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10:01pm

Wed October 19, 2011
Around the Nation

Exploring Occupy Wall Street's 'Adbuster' Origins

An onlooker takes a photograph of Occupy Wall Street protesters in New York's Zuccotti Park. The demonstrations were inspired by a blog post by Kalle Lasn, editor of Adbusters magazine.

Stan Honda AFP/Getty Images

The protests go by a variety of names: "Occupy Wall Street," "American Autumn," "The 99 Percent." And the lack of a unified message is matched by a lack of centralized control. But the protests share a common spark: a disillusioned Canadian adman.

The "Occupy" protests seemed to come out of nowhere. But the early participants, like John Garcia, in downtown Seattle, point to a very specific catalyst.

"I get Adbusters, so that's how I heard about it," he says.

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10:01pm

Wed October 19, 2011
Education

Tennessee Teachers Find It Hard To Make The Grade

Janna Beth Hunt, a first-grade teacher at Nashville's Norman Binkley Elementary, is disappointed with how she scored on her first observation under the new system.

Blake Farmer for NPR

Tennessee overhauled its teacher evaluation system last year to win a grant from the federal Race to the Top program. Now many teachers say they are struggling to shine, and that's torpedoing morale.

For Janna Beth Hunt, who teaches first grade at Norman Binkley Elementary in Nashville, it's been a disappointing process. Tennessee's new observations grade teachers on a scale of 1 to 5. Many are scoring what feels like a C, which under the system isn't enough to get the job security of tenure.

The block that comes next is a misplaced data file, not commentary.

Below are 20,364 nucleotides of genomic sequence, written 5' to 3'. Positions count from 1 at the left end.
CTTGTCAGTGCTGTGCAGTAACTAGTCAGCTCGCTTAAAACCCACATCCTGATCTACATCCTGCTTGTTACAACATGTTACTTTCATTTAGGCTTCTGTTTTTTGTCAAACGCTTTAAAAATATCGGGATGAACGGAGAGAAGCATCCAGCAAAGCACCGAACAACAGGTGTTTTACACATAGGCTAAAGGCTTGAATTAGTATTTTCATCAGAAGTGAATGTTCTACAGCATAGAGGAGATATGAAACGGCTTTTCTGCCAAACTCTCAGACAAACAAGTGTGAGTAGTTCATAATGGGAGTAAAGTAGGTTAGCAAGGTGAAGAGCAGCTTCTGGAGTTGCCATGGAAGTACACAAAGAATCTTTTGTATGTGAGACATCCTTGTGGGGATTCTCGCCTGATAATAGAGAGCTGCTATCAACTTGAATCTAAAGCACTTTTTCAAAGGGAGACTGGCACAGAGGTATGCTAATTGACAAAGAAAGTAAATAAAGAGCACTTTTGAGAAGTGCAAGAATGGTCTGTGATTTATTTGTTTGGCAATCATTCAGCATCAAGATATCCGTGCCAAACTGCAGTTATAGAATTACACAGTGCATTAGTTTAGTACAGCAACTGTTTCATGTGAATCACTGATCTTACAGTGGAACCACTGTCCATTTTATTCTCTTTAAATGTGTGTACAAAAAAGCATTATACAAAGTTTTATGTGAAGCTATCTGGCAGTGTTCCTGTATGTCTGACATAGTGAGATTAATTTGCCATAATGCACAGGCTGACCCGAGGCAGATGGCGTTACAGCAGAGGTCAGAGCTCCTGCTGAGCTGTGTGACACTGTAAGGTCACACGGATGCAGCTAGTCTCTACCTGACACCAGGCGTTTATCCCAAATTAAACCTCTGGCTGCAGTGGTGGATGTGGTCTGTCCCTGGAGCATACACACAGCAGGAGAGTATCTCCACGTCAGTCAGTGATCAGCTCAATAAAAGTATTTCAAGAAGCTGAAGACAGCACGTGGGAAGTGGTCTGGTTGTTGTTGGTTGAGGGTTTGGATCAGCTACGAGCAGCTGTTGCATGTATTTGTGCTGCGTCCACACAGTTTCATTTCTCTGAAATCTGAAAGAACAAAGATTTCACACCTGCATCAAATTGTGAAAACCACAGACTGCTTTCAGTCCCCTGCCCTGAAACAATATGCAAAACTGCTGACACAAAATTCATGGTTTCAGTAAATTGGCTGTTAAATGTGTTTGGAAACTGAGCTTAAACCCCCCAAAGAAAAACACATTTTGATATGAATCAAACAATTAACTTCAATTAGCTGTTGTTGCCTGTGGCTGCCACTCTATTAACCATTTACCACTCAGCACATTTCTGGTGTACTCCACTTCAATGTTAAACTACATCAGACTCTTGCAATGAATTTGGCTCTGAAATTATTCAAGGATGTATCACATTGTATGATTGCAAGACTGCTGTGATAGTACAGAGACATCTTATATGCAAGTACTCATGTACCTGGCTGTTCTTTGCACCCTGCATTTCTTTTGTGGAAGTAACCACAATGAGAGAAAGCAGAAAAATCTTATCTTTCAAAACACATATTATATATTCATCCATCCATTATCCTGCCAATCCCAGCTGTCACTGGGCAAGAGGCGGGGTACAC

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10:01pm

Wed October 19, 2011
Author Interviews

Real 'Sybil' Admits Multiple Personalities Were Fake

Shirley Mason was the psychiatric patient whose life was portrayed in the 1973 book Sybil. The book and subsequent film caused an enormous spike in reported cases of multiple personality disorder. Mason later admitted she had faked her multiple personalities.

Courtesy Simon & Schuster

When Sybil first came out in 1973, not only did it shoot to the top of the best-seller lists — it manufactured a psychiatric phenomenon. The book was billed as the true story of woman who suffered from multiple personality disorder. Within a few years of its publication, reported cases of multiple personality disorder — now known as dissociative identity disorder — leapt from fewer than 100 to thousands. But in a new book, Sybil Exposed, writer Debbie Nathan argues that most of the story is based on a lie.

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4:53pm

Wed October 19, 2011
Shots - Health Blog

To Curb Abortions, Opponents Focus On The 'Supply-Side'

States enacted a record number of abortion restrictions in the first half of 2011, many of them requiring 24-hour waiting periods, ultrasounds or parental permission to deter women from obtaining abortions. But these types of "demand-side policies" have not had much of an impact in the past on national abortion rates, according to an article in the most recent edition of the New England Journal of Medicine.

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4:43pm

Wed October 19, 2011
Deceptive Cadence

Joseph Calleja: The Young Tenor With The Old-School Sound

Originally published on Tue November 5, 2013 9:48 am

Joseph Calleja's voice reminds many of the golden-age tenors of the past.

Johannes Ifkovitz Decca

Opera fanatics often trot out the tired old complaint about how "they don't make 'em like they used to" while pining for the great singers of the past. But as an unabashed opera nerd, I can tell you that the sound of the "golden age" is alive in the voice of tenor Joseph Calleja. He's a young singer with an old-school sensibility, and he's just released his third album for Decca Records.

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